Perez is a rookie, back-up, defensive-minded catcher. So he’s in the position that any offense he provides is a nice boost. He has almost no expectations offensively. And it’s only been seven games, but he’s done well so far.
He’s hitting .316 this season (batting average is way too fickle a number to look at this early, but it at least shows he’s hitting well), he went 3-for-4 Saturday and has now hit two home runs in only seven games played. He hit his first home run in Houston filling in for a day and today added a second-deck solo shot to left-center field. Both pitches were jumped on and both were no-doubters.
For two months as Gomes rehabs, Perez will hold his own defensively. Pitchers have talked before about how much they love working with him. Francona said Perez was “made to catch.”
If he can do the same offensively, especially while the top of the lineup struggles to get going, Perez is suddenly one of the more valuable players on the roster, all things considered.
The Indians topped the Twins 4-2 on the road on Saturday behind a solid debut outing from Danny Salazar, who was called up from Triple-A Saturday morning.
Salazar struck out 10 batters over six innings and allowed two earned runs. Left-handed reliever Nick Hagadone pitched two scoreless innings and Cody Allen earned his third save of the season.
Offensively, Roberto Perez hit his second home run of the season, a solo shot in the third inning. Lonnie Chisenhall later scored Brandon Moss, who had doubled, on a sacrifice fly to left field. Jason Kipnis added an RBI single in the top of the seventh inning and the Indians' fourth run scored on a wild pitch.
The Indians improved to 4-6 this season with the win. Austin Adams was optioned back to Triple-A to make room for Salazar. TJ House will take the mound on Sunday to finish off the three-game set with the Twins.To read more or comment...
The Indians lost to the Minnesota Twins 3-2 Friday night on Trevor Plouffe's walk-off home run in the 11th inning.
The home run came off of Bryan Shaw, who entered the game in the 10th inning. Shaw struck out Kennys Vargas with the bases loaded to end the 10th to extend the game.
It was another solid effort by Corey Kluber wasted by a lack of offense and some poor defense. Kluber threw eight innings, allowed two earned runs on three hits and struck out eight.
The Indians took a 1-0 lead in the fifth inning. Roberto Perez singled and then went first-to-third on a nicely executed hit-and-run with Jose Ramirez. Perez then scored on a wild pitch by Twins starter Mike Pelfrey.To read more or comment...
The Cleveland Indians will be recalling right-handed pitcher Danny Salazar to make a spot start against the Minnesota Twins on Saturday.
Salazar, who was optioned to Triple-A Columbus this spring after he struggled with consistency, will travel with the team to Minnesota and be activated prior to Saturday’s game. His promotion will allow Carlos Carrasco to receive some extra rest after being hit in the face by a line drive Tuesday night. Carrasco is slated to start Monday in Chicago.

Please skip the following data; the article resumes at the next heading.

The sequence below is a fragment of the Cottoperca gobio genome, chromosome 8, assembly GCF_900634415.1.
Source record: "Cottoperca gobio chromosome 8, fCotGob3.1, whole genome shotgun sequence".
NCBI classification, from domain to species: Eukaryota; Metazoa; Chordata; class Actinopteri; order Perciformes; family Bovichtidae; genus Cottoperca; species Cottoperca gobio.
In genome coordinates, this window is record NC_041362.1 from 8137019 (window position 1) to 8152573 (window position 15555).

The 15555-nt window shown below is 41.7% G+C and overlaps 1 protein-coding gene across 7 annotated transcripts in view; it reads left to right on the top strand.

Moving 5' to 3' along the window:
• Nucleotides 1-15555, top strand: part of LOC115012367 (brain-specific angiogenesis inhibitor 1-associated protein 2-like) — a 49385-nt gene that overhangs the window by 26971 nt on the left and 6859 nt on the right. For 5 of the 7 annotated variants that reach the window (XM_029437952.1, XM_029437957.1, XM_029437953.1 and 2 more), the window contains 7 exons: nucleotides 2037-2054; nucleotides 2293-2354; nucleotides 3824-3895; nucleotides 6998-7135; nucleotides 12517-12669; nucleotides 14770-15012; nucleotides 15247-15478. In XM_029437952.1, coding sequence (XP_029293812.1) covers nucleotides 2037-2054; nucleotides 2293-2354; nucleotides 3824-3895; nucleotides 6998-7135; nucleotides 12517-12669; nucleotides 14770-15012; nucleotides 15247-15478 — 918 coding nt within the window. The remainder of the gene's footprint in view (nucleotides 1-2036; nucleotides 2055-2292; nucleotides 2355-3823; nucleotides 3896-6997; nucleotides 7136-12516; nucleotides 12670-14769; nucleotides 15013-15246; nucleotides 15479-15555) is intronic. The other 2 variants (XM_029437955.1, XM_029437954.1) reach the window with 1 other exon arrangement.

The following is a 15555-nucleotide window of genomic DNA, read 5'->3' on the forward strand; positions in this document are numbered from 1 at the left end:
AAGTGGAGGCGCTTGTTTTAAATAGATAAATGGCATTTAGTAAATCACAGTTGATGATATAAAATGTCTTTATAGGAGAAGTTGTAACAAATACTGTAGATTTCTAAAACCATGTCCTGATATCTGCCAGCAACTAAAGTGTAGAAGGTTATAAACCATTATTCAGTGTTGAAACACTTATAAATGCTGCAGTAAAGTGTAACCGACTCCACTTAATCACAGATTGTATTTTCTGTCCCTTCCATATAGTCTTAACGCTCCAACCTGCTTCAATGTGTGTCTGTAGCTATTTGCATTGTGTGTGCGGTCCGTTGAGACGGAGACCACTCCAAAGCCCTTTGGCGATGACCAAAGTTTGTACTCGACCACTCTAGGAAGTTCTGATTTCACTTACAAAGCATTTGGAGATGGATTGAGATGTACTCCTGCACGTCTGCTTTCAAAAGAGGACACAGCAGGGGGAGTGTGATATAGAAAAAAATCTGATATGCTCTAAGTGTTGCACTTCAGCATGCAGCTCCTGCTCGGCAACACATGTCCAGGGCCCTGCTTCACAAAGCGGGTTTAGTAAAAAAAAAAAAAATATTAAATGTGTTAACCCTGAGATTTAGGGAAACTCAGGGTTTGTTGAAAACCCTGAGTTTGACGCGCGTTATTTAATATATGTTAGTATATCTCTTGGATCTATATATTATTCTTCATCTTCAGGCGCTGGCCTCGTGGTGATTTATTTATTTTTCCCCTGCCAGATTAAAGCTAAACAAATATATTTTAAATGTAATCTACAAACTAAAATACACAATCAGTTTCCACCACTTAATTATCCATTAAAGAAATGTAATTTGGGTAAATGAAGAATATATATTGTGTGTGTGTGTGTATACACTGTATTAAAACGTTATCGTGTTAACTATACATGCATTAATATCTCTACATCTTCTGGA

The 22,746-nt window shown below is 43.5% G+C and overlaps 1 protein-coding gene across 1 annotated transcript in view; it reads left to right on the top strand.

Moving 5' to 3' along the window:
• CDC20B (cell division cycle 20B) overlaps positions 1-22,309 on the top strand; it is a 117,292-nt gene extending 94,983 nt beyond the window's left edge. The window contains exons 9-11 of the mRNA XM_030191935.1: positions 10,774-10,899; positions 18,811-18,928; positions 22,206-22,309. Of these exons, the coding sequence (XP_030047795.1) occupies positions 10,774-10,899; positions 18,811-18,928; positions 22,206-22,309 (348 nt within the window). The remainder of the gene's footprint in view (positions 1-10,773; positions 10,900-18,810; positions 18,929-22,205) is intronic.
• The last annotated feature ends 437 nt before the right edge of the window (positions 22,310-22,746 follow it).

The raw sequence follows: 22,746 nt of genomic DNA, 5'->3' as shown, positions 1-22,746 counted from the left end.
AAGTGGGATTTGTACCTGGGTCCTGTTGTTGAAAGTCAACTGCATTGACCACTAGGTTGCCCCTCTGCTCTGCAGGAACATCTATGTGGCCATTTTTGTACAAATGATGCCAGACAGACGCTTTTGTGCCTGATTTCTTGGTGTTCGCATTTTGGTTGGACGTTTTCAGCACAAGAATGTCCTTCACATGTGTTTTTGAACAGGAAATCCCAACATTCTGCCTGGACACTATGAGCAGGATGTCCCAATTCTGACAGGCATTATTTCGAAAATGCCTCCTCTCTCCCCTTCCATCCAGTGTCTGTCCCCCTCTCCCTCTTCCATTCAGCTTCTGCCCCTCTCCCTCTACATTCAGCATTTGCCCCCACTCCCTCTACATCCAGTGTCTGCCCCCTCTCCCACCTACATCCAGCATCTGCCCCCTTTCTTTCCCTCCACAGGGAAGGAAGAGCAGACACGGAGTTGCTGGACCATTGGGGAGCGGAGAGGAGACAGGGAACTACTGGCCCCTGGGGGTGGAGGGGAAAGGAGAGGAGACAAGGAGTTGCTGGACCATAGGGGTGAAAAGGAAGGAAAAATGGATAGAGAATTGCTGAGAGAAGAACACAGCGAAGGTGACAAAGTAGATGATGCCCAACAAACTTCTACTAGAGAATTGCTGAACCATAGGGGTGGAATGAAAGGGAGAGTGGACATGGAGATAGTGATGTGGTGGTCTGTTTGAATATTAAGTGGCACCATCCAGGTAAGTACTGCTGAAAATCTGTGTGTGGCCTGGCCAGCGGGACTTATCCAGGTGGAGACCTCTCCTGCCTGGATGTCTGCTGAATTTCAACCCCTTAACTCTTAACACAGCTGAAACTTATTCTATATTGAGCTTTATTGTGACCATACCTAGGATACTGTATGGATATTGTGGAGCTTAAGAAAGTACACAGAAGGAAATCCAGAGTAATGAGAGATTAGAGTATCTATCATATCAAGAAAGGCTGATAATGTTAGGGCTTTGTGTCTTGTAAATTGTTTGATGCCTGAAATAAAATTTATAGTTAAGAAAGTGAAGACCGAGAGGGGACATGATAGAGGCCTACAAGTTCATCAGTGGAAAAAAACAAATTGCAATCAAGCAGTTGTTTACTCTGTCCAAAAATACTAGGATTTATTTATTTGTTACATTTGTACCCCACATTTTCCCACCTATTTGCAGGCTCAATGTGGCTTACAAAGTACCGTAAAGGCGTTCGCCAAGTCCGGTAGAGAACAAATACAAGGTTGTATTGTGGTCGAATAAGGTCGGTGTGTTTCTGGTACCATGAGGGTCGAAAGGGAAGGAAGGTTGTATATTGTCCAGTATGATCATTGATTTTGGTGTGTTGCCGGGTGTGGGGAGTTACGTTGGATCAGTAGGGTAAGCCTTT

Salazar, 25, made one start in Triple-A, pitching six scoreless innings (seven strikeouts, no walks, four hits allowed). This spring, he went 1-2 with an 8.18 ERA as his velocity was up, which was a good sign, but he struggled with his control.
It’s unclear how long he will remain with the big-league club after Saturday. Salazar has a career 8-11 record and 3.89 ERA with 185 strikeouts in 162 innings pitched at the Major League level.
Corey Kluber will start on Friday against the Twins’ Mike Pelfrey. Salazar will face Phil Hughes. TJ House will start opposite Trevor May on Sunday.
Wednesday was Jackie Robinson Day in the major leagues, with every player wearing his retired number 42 on the 68th anniversary of Robinson breaking baseball's color barrier with the Brooklyn Dodgers on April 15, 1947.
Indians manager Terry Francona chose his words carefully, but said he gets "mixed emotions" about the commemoration that first started in 2004.
"I think it's awesome that we do celebrate his accomplishments and his strength of character," Francona said. "I just want to make sure we don't get caught up in patting ourselves on the back for letting him in the game. That seems a little backwards."To read more or comment...
Shaking off the mastery of opposing left-handers this season, the Indians claimed a 4-2 victory over the Chicago White Sox Wednesday afternoon at Progressive Field.
The Indians snapped a four-game losing streak and avoided going 0 for the five-game homestand. Cody Allen struck out White Sox slugger Jose Abreu to end the game and earn his second save.
Of their previous five losses, four of the decisions had gone to left-handers. Saturday's setback, with Detroit Tigers reliever Ian Krol picking up the victory, was started by lefty David Price.
"It's early for a lot of things, but I think we knew coming in we were going to have to prove because we're pretty left-handed," Indians manager Terry Francona said before the game of his offensive attack. "To this point we haven't done a very good job of it. We're pretty early on, but I certainly hope it's a trend that gets better or you're going to start seeing every lefty that every team has, which we don't need to do. We need to do better in a lot of areas and I know we will. That's one of them."To read more or comment...